And don’t forget that drums as portals as performance art remakes our experience of the world
I never directed anyone with what they could share
And when it was time, we stepped to each drum
All of the sound happens at once
You can see from the performance documentation, when our respective offerings were done we stepped back
I got to admit something
I was scared to move closer into the portal
I was scared to make an offering whispered into the hair of our Indigenous Relations before their hair was cut away from their bodies by that harmful and violent system
Singing to Drum happened on the 50 year anniversary of Dr. Martin Luther King’s I have a Dream speech
That morning, before the performance, I found a free publication acknowledging and honoring Dr. Martin Luther King’s I have a Dream Speech
This speech continues to be an important part of my life
I would listen to that speech every year on August 28th
And sometimes I would listen to his speech again on April 4th
These words, this great man’s words, helped me, like they have helped so many of us, to feel safer 
These words helped us to believe there could be a future where we could all be safer
When I was thinking about what I could offer as loving kindness, to be whispered into the hair of our Indigenous relations, before their hair was cut away from their body, I knew that these words could keep them safer
I said – I want you to know little ones that we fight so hard for you 
I sang – Crossed Out Name by Ryan Adams – it’s his line, I feel like a page with a crossed out name
Sometimes we forget about these circles and cycles of trauma because trauma is so much work
I am also Intergenerational Indian Residential School Survivor and trauma also collapses time/lines/space
And I sang the Surrounded by Cedar song, composed by Chief William Wasden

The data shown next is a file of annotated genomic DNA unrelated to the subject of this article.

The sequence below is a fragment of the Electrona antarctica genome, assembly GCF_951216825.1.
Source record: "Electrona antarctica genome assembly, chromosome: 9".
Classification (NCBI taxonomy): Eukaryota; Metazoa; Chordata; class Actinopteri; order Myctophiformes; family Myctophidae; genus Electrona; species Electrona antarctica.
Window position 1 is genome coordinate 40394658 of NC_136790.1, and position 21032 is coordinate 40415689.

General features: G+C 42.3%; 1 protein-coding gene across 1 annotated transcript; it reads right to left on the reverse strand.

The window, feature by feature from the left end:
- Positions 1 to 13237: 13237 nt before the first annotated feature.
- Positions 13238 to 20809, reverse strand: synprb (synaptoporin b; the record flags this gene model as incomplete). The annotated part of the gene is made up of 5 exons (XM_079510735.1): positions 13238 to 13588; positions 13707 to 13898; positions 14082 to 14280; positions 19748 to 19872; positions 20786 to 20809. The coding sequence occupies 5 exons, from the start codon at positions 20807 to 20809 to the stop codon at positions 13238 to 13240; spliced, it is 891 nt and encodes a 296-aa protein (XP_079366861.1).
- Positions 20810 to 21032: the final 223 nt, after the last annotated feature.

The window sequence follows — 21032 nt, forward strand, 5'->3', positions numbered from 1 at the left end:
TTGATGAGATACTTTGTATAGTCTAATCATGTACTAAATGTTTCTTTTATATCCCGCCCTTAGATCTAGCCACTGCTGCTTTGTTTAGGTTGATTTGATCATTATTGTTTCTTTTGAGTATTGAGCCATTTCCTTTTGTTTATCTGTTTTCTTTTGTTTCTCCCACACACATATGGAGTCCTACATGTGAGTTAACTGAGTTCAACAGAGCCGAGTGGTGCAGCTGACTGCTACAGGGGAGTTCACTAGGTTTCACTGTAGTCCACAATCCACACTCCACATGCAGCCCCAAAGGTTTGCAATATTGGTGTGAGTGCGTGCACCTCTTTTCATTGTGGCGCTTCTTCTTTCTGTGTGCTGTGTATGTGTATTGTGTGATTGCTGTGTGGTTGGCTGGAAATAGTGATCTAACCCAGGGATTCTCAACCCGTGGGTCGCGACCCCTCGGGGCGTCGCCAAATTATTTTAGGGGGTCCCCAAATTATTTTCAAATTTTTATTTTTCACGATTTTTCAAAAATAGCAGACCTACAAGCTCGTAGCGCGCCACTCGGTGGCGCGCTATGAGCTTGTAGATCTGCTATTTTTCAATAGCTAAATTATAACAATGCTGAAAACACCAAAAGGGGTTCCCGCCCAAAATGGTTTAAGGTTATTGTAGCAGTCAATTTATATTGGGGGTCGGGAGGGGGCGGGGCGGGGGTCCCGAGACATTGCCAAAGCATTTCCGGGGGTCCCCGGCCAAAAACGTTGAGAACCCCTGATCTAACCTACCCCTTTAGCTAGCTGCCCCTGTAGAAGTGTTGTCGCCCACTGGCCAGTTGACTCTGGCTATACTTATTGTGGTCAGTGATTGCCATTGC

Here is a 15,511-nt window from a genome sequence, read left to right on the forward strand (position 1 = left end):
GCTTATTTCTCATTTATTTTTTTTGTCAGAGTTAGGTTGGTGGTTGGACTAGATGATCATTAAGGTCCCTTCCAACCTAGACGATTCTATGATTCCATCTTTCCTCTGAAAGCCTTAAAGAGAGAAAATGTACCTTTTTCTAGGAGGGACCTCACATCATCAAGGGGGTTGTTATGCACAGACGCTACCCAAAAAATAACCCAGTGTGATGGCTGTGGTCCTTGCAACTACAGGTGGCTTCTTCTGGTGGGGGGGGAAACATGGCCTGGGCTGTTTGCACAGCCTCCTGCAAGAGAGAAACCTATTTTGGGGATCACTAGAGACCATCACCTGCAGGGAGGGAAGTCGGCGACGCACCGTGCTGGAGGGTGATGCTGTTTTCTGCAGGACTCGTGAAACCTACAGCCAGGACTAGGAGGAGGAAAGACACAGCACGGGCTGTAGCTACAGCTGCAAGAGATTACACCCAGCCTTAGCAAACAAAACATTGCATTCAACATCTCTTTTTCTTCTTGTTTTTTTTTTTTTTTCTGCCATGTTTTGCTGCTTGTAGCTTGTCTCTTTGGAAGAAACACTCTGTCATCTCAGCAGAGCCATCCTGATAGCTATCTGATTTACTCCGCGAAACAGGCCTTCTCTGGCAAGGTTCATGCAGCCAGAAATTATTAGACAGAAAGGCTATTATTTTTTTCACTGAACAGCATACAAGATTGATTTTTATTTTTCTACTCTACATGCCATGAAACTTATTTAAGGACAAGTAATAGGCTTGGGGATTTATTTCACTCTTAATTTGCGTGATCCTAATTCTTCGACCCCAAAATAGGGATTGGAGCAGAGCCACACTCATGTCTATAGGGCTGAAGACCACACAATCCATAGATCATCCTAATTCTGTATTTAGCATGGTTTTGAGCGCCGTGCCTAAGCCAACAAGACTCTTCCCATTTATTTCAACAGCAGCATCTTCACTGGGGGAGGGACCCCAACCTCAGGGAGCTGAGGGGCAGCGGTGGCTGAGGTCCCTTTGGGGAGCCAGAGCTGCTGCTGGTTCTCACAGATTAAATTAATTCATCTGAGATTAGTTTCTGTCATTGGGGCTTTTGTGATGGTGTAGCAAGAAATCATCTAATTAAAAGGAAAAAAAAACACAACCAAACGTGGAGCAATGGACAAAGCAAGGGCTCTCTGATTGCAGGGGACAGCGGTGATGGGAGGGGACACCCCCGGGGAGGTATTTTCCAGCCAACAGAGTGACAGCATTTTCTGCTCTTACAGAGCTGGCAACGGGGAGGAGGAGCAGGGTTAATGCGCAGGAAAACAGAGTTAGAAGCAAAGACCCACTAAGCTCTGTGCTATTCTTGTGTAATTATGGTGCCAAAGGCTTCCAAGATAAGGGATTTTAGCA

Sabrina Williams and I asked him to compose a song for the Indigenous Children in Foster Care we were working with
We wanted a song for them to sing
So that they knew they belonged to something
And the singing was a way for them to articulate their own belonging
After the camera was turned off
I took my eagle fan and brushed Clement, Ayumi, Adrian, Mimi, Ashok, and me
And I brushed and closed the drum portals


Artist Biography: Peter Morin is a grandson of Tahltan Ancestor Artists. Morin’s artistic offerings can be organized around four themes: articulating Land/Knowing, articulating Indigenous Grief/Loss, articulating Community Knowing, and understanding the Creative Agency/Power of the Indigenous body. The work takes place in galleries, in community, in collaboration, and on the land. All of the work is informed by dreams, Ancestors, Family members, and performance art as a research methodology. Initially trained in lithography, Morin’s artistic practice moves from printmaking to poetry to button blanket making to installation drum making to bead work to performance art. Morin’s first performance ‘I grieve too much’ took place at the Museum of Anthropology in 2005. Peter is the son of Janelle Creyke (Crow Clan, Tahltan Nation) and Pierre Morin (Quebecois). Throughout his exhibition and making history, Morin has focused upon his matrilineal inheritances in homage to the matriarchal structuring of the Tahltan Nation, and prioritizes Cross-Ancestral collaborations.  Morin was longlisted for the Brink and Sobey Awards, in 2013 and 2014, respectively. In 2016, Morin received the Hnatyshyn Foundation Award for Outstanding Achievement by a Canadian Mid-Career Artist. Peter Morin currently holds a tenured appointment in the Faculty of Arts at the Ontario College of Art and Design University in Toronto, and is the Graduate Program Director of the Interdisciplinary Master’s in Art, Media and Design program at OCADU. \n